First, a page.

My content management solution
With the introduction of the Block Editor, virtually every piece of content on a WordPress website can now be a “block”. We know that blocks can receive custom attributes. So what if I were to create specific attributes that control the visibility of a block?
As I was researching the Block Editor in the summer of 2020, others in the community had similar thoughts, notably the EditorsKit plugin. EditorsKit allows you to conditionally display a block based on screen size as well as a few other options. EditorsKit is a great plugin, but it includes a TON of other block-related functionality. All I needed was visibility control.
Enter my current project, Block Visibility. A purpose-built plugin designed to improve content management in WordPress.
Ok, ok. So this article is a bit of a sales pitch, but bear with me. ????
The first thing I set out to accomplish with Block Visibility was a way for users to add content to a published page but keep it hidden from the public until finalized. The key here was that other team members would need to be able to login and preview the website edits. The solution was user-role control.
Block Visibility adds a “Visibility” panel to each block in the Block Editor. Simply toggle the content to “Logged-in” and it’s now only visible to logged-in team members. When the content is ready to go, just toggle it back to “Public” and voilà!
Using the “User Roles” option, you could also restrict the visibility to only “Editors” or “Administrators”. This is useful if you have other logged-in users on the website that shouldn’t be able to see the pending changes, perhaps customers or subscribers.
Next, I needed to be able to hide content that was no longer relevant on a page without having to delete it.
A simple “Hide block” toggle accomplishes this with ease. Problem number two, check. ????
Well that was pretty easy!
Now my initial needs were pretty narrow. But how else could you use role-based visibility controls for blocks? What if you could schedule blocks to display only during specific periods of time? Or conditionally display content based on a user’s screen size? What about third-party integrations?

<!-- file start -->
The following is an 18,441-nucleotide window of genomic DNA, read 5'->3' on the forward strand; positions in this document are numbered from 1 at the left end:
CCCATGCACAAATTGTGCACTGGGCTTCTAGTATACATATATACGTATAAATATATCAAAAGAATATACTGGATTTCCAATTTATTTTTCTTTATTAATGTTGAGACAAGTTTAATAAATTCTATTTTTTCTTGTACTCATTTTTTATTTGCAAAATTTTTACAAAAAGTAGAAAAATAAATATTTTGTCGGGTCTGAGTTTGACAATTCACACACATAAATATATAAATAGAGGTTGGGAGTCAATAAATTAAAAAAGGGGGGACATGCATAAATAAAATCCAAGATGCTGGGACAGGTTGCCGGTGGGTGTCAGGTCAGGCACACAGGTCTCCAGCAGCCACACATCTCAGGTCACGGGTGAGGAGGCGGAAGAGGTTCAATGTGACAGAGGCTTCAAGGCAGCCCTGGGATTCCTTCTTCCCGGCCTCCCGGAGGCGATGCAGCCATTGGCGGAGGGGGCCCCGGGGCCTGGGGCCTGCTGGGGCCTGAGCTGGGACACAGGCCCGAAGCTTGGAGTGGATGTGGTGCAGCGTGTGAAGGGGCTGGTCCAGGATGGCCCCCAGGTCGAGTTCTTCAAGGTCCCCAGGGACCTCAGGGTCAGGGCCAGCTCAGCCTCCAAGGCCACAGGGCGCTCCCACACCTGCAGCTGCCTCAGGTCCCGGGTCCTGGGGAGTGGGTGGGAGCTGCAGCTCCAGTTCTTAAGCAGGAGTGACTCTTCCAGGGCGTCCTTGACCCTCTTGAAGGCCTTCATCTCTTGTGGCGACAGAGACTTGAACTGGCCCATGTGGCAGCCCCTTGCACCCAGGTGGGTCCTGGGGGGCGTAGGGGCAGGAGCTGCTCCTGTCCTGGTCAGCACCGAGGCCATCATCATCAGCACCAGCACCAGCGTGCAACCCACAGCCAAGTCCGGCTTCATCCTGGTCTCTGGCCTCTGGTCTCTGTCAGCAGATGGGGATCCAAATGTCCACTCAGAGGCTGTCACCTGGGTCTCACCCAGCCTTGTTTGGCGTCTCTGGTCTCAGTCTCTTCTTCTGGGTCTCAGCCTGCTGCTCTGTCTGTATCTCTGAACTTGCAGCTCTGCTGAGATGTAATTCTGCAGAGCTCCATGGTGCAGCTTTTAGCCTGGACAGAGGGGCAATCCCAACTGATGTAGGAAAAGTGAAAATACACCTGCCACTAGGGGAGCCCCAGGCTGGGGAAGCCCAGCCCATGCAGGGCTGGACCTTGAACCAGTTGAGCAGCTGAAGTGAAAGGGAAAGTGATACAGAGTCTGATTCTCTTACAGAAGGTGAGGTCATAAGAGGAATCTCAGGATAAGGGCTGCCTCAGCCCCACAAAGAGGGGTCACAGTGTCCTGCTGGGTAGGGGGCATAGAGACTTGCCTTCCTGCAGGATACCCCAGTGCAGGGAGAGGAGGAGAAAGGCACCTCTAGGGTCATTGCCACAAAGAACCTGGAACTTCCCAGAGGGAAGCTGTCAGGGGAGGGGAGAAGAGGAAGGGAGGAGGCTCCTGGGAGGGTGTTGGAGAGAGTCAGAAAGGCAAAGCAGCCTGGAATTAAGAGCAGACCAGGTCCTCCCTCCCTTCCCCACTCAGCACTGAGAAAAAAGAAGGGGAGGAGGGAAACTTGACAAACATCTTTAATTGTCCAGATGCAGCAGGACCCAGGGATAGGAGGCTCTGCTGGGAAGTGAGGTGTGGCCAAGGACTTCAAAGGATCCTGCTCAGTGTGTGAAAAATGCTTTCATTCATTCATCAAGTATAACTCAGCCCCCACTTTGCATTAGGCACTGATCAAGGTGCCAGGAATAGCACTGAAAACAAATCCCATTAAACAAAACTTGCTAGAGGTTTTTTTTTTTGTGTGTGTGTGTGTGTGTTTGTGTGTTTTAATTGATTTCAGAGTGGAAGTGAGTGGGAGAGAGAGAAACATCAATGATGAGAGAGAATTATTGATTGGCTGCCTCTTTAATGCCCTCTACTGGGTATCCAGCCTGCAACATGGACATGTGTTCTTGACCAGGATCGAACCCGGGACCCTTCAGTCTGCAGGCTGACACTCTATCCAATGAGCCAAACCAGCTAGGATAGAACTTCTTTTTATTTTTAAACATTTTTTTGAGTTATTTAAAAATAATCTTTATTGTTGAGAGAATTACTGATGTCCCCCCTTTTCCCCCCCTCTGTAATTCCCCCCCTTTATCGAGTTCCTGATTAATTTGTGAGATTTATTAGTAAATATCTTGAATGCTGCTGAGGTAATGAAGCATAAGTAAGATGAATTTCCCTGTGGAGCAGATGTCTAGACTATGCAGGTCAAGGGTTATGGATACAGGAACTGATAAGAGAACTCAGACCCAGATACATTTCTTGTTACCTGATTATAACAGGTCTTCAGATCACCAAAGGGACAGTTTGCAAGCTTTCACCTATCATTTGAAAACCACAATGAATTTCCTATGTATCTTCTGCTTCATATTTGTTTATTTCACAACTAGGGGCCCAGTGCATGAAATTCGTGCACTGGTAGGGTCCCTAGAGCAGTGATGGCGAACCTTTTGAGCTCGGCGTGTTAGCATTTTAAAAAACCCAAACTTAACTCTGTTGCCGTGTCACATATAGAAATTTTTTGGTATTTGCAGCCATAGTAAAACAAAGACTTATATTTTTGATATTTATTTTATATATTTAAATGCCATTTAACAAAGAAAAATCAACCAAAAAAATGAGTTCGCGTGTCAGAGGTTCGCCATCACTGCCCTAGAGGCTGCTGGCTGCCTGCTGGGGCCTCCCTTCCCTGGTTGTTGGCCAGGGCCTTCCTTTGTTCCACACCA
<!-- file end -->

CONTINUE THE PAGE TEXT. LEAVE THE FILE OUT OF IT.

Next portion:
At time of writing, Block Visibility currently includes the following visibility controls:
- Hide block control
- User role control
- Date & Time controls with block scheduling
- Screen Size control (Desktop, Tablet, Mobile, etc.)
- URL Query String control
- WP Fusion control (Third-party Integration)
The plugin also features a host of settings that allow you to disable certain controls and restrict visibility to specific block types. I firmly believe you should be able to disable functionality you don’t need. This also simplifies the interface so your team and/or clients are not overwhelmed.
Finally, the best part… Block Visibility is freely available on WordPress.org!
None of this functionality would be possible without the Block Editor. I understand there is still a significant portion of the community that is apprehensive about switching to the new editor. However, there is no better time to start really diving into the Block Editor as well as the Site Editor which will be coming with Full Site Editing later this year.
I passionately believe that block visibility control greatly improves content management in WordPress. It has solved all my issues with ease, and once every piece of content on your website is a block, the applications are limitless.
Hopefully I have intrigued you enough to give the plugin a try. If not, check out an unbiased review on the WordPress Tavern. ????
In all seriousness, I would love to hear if there are ways it can be improved. Is there any functionality you would like to see added? Also, are there any other content management tools you are using with WordPress that I should try out? Let me know!